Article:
You’re progressing well through an interview process, and you think you’re close to landing that coveted offer, when the employer says, “One more thing—we have a little homework for you.”
This tactic is used by a lot of companies (especially startups), and with good reason: The hiring manager gets a firsthand look at your approach, creativity, quality, turn-around speed, and communication and presentation style and can gauge how serious you are about the position.
If you really want that job, your instinct will likely be to put your best foot forward and provide the most fabulous project the employer has ever seen. But there’s something else to consider: You may end up putting in many hours of work, creating an awesome deliverable—and at the end of it all, still not getting the job. There’s even a chance that the company will take the ideas you labored over for its own benefit, and you’re left not only without an offer, but without compensation for all that hard work.
It’s happened to me: Once, at the end of a second round interview, a hiring manager asked me for a list of quick-hit ideas on increasing user engagement for his consumer website. I spent almost half a day coming up with a list of 10 great ideas, including many examples from other sites. After I proudly sent over my recommendations, I didn’t hear from the company for over two weeks. When I finally got a response, he thanked me for all my hard work and said that the company decided not to pursue the position at this time due to “internal matters.”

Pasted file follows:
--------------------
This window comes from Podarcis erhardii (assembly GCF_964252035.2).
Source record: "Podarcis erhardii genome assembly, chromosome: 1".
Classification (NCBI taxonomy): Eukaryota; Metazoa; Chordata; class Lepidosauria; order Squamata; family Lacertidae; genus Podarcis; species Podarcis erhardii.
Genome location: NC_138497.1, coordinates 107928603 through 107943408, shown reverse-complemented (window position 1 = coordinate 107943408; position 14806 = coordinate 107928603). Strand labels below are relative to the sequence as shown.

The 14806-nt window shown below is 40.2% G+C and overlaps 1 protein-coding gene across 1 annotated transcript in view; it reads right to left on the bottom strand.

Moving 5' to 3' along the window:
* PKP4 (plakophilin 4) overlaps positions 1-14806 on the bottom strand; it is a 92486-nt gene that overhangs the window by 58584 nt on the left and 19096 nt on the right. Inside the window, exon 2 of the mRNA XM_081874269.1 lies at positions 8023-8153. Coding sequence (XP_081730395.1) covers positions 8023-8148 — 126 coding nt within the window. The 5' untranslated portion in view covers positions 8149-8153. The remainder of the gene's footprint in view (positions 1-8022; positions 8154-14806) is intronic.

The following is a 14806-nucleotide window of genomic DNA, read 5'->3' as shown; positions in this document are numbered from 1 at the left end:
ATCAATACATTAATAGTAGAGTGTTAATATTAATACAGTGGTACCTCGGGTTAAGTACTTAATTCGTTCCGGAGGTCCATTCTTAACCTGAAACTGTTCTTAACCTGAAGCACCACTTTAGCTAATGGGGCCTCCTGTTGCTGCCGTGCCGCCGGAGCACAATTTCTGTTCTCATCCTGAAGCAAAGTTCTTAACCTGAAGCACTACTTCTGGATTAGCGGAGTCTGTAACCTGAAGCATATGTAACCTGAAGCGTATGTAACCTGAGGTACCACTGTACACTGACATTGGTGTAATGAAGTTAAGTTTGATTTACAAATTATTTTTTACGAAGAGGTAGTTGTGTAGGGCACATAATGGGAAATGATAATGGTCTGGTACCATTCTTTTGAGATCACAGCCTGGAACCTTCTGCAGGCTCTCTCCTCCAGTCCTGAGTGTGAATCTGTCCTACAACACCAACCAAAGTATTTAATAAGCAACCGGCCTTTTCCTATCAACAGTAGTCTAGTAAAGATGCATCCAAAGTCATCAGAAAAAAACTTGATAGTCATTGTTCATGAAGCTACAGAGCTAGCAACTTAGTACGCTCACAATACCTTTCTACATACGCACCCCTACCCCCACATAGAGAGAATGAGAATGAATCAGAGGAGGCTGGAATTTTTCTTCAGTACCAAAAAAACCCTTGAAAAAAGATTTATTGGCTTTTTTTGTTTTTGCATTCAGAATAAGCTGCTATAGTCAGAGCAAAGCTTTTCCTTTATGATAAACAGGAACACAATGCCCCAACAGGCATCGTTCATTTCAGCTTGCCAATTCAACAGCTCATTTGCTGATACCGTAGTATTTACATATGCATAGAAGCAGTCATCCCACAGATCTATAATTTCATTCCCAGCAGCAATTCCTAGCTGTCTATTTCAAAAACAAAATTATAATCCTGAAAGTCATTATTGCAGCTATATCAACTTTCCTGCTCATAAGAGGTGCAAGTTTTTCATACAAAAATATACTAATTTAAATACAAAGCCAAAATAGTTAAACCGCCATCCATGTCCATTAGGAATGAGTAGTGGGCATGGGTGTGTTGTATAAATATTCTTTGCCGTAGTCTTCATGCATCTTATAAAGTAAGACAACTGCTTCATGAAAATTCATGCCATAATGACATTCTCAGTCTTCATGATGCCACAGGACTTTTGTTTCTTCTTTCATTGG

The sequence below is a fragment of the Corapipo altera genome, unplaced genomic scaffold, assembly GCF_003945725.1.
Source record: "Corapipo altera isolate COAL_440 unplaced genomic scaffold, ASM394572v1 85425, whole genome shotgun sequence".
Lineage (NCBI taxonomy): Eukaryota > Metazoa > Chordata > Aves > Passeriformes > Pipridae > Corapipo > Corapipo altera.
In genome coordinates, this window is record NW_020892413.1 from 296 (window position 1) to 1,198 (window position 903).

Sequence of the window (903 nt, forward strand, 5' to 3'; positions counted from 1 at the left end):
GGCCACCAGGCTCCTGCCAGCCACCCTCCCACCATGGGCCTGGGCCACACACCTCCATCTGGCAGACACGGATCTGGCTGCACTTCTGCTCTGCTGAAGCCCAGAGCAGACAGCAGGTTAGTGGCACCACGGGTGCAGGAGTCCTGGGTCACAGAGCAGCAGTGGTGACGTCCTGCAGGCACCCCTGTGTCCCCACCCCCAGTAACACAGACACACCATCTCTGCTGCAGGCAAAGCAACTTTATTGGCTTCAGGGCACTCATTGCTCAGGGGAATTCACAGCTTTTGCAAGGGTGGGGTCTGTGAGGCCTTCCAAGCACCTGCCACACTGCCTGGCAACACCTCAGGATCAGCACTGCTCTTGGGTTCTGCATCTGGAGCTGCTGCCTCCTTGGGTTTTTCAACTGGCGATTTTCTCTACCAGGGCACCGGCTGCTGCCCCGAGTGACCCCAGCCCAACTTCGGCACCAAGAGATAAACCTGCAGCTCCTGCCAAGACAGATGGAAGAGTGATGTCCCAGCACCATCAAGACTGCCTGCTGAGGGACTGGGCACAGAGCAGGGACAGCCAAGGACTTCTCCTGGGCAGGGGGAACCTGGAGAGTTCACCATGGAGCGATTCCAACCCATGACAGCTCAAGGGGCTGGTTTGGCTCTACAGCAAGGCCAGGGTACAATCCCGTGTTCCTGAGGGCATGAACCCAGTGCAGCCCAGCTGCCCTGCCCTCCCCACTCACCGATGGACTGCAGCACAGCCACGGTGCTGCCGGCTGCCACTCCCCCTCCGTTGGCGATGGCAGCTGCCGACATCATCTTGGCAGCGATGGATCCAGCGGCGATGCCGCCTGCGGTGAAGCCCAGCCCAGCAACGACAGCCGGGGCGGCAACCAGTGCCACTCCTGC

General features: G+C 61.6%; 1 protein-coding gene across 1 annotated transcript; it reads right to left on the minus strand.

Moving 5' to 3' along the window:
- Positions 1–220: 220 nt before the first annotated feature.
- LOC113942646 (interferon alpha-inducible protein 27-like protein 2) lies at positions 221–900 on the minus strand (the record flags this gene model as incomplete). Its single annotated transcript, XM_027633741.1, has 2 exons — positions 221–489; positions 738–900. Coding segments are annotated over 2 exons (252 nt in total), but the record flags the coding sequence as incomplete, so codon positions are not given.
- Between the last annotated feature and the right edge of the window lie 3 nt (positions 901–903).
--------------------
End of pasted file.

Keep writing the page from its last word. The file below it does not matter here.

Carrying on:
Who knows if this really was the case; but to my surprise, I noticed a handful of my ideas were actually implemented within the next few months on their site. Maybe these were ideas already in motion and my assignment only confirmed what was planned, but I couldn’t help but feel that I had been somewhat “used” and regretted putting so much time and effort into this homework.
While there are times you may want to go to the moon and back for a job , it’s also important to be careful how you approach these homework assignments—especially if you’re investing your time into applying to multiple jobs. Here are some tips on how to handle this tricky situation.
1. Understand General Goals and Expectations
First, it’s important to get a sense of how this assignment will factor into the overall evaluation of your candidacy. Is this the final hurdle before the job offer? (It should be.) How will this be weighed with other elements of your interview? (You should get some positive reinforcement that the company’s very interested and just wants to get a sense of how you work.) How long will the assignment take? (Being asked to spend more than 2-3 hours on an assignment before getting hired is bordering on disrespect.)
Don’t be afraid to ask questions like, “Can you help me understand how this assignment will be evaluated?” “Are you looking more for big-picture ideas, or a detailed look at my recommendations?” “Roughly how much time do you recommend I put into this assignment?” It’ll help you understand what the company is looking for and how much time you’re willing to put forth.